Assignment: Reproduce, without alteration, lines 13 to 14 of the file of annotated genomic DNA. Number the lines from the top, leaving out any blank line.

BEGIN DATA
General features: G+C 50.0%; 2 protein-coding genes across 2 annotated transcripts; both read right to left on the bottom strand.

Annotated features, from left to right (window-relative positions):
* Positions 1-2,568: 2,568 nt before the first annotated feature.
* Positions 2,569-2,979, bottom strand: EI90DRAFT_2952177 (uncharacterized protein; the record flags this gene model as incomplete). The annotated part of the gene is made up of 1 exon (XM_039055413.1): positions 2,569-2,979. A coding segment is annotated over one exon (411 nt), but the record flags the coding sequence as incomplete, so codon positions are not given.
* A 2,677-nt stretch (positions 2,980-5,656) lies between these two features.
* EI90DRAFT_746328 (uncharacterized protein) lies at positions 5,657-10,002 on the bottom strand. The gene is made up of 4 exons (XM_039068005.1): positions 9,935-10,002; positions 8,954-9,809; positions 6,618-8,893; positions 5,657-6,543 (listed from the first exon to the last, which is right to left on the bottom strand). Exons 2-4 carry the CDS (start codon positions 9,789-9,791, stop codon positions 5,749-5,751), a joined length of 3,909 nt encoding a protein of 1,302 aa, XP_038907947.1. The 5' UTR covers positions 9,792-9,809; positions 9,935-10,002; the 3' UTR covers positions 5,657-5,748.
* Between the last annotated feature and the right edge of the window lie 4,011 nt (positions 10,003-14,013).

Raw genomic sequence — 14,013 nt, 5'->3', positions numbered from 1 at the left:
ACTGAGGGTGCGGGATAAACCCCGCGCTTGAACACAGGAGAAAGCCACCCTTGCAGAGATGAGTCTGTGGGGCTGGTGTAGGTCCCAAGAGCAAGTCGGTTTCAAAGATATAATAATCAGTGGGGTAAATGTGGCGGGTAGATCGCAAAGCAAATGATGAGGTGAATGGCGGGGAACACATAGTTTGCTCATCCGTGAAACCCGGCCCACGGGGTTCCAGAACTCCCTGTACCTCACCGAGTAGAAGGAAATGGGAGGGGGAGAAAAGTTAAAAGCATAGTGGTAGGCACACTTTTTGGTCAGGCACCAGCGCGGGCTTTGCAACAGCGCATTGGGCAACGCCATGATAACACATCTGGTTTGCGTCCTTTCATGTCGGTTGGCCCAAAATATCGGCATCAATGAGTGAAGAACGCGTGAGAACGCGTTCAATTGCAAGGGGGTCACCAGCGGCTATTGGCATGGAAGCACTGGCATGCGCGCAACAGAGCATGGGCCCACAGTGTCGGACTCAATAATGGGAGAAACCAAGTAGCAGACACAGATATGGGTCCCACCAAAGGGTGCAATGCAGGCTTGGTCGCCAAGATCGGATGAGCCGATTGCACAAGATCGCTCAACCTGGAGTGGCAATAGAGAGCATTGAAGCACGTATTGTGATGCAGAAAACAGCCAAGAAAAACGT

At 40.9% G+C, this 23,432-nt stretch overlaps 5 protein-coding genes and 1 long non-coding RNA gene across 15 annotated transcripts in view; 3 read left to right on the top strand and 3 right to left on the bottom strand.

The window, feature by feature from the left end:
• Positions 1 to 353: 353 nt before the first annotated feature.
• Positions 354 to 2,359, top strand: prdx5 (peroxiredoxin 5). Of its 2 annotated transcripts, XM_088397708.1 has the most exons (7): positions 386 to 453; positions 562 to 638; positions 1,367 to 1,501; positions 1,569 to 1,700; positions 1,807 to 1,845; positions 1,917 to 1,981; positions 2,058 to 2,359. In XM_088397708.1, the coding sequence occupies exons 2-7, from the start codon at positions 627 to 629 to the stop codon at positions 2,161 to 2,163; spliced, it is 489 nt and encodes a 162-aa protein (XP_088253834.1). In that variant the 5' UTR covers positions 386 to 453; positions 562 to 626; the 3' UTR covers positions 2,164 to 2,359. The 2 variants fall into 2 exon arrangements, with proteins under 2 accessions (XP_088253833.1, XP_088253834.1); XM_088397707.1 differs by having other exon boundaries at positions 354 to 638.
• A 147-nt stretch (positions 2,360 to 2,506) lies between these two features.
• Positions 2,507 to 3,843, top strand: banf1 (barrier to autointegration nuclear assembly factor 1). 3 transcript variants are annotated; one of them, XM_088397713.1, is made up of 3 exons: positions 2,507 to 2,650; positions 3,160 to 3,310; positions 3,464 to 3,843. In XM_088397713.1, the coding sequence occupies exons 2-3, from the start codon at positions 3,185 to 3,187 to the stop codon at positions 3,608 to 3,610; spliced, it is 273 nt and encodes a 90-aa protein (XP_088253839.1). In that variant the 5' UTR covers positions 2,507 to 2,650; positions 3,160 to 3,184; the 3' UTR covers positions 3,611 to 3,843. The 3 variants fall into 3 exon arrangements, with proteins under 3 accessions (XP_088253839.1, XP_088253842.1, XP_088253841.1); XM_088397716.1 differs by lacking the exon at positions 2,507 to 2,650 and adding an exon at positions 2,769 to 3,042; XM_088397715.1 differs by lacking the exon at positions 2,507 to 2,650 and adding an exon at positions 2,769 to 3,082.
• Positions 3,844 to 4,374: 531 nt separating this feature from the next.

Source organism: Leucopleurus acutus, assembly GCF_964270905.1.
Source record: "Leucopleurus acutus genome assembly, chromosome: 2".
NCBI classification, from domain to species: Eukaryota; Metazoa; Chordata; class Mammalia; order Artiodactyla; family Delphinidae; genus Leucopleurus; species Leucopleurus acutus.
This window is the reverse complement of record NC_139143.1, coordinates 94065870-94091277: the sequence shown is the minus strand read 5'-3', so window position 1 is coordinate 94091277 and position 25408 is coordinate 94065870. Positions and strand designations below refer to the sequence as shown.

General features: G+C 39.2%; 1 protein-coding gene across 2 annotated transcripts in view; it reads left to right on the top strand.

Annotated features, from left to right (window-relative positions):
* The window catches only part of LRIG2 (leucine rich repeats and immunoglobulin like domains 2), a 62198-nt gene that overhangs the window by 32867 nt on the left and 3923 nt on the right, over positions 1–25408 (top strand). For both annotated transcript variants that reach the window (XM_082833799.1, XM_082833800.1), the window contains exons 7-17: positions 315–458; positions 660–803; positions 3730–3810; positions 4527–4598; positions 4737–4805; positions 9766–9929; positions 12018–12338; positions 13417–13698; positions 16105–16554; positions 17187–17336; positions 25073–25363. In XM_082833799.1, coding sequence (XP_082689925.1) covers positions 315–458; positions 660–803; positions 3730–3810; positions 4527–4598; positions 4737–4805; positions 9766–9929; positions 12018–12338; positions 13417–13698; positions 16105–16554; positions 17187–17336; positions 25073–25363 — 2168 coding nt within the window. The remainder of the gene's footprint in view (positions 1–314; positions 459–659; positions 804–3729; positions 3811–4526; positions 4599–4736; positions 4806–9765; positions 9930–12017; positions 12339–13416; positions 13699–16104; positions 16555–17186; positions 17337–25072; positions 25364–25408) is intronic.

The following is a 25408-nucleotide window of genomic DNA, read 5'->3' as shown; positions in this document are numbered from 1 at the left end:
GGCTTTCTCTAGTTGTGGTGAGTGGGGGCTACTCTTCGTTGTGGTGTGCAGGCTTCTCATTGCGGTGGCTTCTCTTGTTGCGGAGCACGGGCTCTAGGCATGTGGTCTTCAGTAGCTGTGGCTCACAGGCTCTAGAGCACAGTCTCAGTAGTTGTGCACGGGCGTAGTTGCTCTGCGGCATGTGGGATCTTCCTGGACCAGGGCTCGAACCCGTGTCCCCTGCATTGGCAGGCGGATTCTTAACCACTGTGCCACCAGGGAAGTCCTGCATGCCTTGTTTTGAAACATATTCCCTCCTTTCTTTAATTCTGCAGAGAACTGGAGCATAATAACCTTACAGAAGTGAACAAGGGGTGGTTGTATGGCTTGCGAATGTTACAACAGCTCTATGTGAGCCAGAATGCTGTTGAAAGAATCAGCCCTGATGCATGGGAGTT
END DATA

• Positions 354 to 2,359, top strand: prdx5 (peroxiredoxin 5). Of its 2 annotated transcripts, XM_088397708.1 has the most exons (7): positions 386 to 453; positions 562 to 638; positions 1,367 to 1,501; positions 1,569 to 1,700; positions 1,807 to 1,845; positions 1,917 to 1,981; positions 2,058 to 2,359. In XM_088397708.1, the coding sequence occupies exons 2-7, from the start codon at positions 627 to 629 to the stop codon at positions 2,161 to 2,163; spliced, it is 489 nt and encodes a 162-aa protein (XP_088253834.1). In that variant the 5' UTR covers positions 386 to 453; positions 562 to 626; the 3' UTR covers positions 2,164 to 2,359. The 2 variants fall into 2 exon arrangements, with proteins under 2 accessions (XP_088253833.1, XP_088253834.1); XM_088397707.1 differs by having other exon boundaries at positions 354 to 638.
• A 147-nt stretch (positions 2,360 to 2,506) lies between these two features.